DAVID NERY, individually and on behalf of ANDREW NERY, AVA NERY, ELEANOR NERY, and WILLIAM NERY, Plaintiffs,
BRIDGET MILLER and RANDALL MILLER, Defendants.
NERY - PLAINTIFF, Attorney for: DAVID NERY, DANIEL D FELDMAN
- RETAINED, HALLETT WHIPPLE WEYRENS.
BRIDGET MILLER - DEFENDANT, Attorney for: BRIDGET MILLER,
JUSTIN W ANDRUS - RETAINED ANDRUS LAW LLC.
RANDALL MILLER - DEFENDANT, Attorney for: RANDALL MILLER,
LUIS DENNIS CARRILLO - RETAINED CLOUTIER CARRILLO
I. Billings, Justice, Maine Superior Court.
matter is before the court on the Defendants' Special
Motions to Dismiss brought pursuant to 14 M.R.S. § 556.
is a long history of discord between the parties in this
case, as evidenced by the many associated family matter
orders. Plaintiff, David Nery ("David") is the
father of minor children Andrew, Ava, Eleanor, and William.
Defendant Bridget Miller ("Bridget") is the
children's mother. David and Bridget were divorced in
November 2014. Bridget remarried to Defendant Randall Miller
("Randy") in September 2015. Amidst the ongoing
family matters, on August 28, 2018, David filed a ten-count
Verified Complaint: "an action for legal relief from,
and recompense for, a malicious scheme to destroy [his]
constitutionally-protected, fundamental interest in the
nurture, upbringing, companionship, and custody of his
children." The ten counts are:
1. Abuse of Process
4. False Imprisonment
5. Invasion of Privacy
6. Intentional Infliction of Emotional Distress 7. Violation
of Civil / Constitutional Rights
9. Negligent Infliction of Emotional Distress 10. Civil
claims are asserted against both Bridget and Randy, except
for negligence and negligent infliction of emotional
distress, which are asserted against Bridget only.
are separately represented and each filed a Special Motion to
Dismiss on November 30, 2018 pursuant to 14 M.R.S. §
556, the anti-Strategic Lawsuit Against Public Participation
(SLAPP) statute. Both motions are supported by affidavits and
exhibits. David opposed both motions on December 26, 2018.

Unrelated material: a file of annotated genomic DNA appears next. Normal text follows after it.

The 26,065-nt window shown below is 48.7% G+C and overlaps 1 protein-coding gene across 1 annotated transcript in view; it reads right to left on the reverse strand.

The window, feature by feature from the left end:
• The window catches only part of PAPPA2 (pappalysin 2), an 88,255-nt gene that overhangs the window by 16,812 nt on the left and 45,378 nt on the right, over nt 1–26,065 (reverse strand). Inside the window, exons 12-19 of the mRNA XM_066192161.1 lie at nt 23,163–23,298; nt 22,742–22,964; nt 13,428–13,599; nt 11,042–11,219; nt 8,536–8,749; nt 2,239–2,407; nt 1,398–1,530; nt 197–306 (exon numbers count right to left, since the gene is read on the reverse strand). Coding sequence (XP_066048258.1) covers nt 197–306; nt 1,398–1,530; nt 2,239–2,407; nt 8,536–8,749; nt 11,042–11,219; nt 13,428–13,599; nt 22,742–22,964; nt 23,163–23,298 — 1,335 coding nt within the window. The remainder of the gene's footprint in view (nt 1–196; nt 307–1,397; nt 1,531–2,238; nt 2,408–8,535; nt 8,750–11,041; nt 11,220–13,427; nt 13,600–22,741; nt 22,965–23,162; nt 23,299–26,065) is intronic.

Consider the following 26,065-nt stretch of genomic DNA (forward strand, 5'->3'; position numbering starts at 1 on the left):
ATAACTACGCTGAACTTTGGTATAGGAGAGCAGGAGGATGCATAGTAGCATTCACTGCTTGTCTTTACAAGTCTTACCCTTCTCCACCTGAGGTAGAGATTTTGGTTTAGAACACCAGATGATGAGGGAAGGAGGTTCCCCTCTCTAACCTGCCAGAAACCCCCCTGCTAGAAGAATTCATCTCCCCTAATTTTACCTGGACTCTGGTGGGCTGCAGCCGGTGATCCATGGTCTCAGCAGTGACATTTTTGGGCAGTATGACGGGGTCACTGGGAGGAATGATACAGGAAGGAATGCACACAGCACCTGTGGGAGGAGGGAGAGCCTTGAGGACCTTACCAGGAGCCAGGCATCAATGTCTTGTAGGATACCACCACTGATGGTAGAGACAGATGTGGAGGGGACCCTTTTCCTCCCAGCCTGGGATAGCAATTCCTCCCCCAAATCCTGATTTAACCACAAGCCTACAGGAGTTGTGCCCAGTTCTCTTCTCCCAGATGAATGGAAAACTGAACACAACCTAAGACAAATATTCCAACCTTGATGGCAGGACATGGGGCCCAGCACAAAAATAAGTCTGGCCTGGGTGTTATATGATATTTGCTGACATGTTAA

The facts that are relevant to these Special Motions to
Dismiss are addressed in greater detail later in this
Judgment, but generally include the Defendants' phone
calls to law enforcement, Bridget's conversation with a
doctor, and Bridget's communications with the
litigation is generally without merit and filed to dissuade
or punish the exercise of a defendant's First Amendment
Rights. Morse Bros. v. Webster, 2001 ME 70, ¶
10, 772 A.2d 842. Delay, distraction, punishment, or the
defendant's financial burden in defending the suit are
the plaintiff's primary goals in a SLAPP case.
Gaudette v. Davis, 2017 ME 86, ¶ 4, 160 A.3d
1190, 160 A.3d 1190; Morse Bros., 2001 ME 70, ¶
10, 772 A.2d 842.
deter this behavior, in 1995, the Maine Legislature enacted
14 M.R.S. § 556, the anti-SLAPP statute. The statute
permits the filing of a special motion to dismiss when a
moving party asserts that the civil claims against her are
based on her right of petition under either the state or
federal Constitution. § 556. The special motion to
dismiss is designed to "minimize the litigation costs
associated with the defense of such meritless suits."
Schelling v. Lindell, 2008 ME 59, ¶ 6, 942 A.2d
1226. Section 556 is employed in more than just run of the
mill zoning dispute cases. "Recent precedent suggests
that an anti-SLAPP motion is appropriate when the
plaintiff's lawsuit or claim is a retaliatory effort
based solely on the moving party's petitioning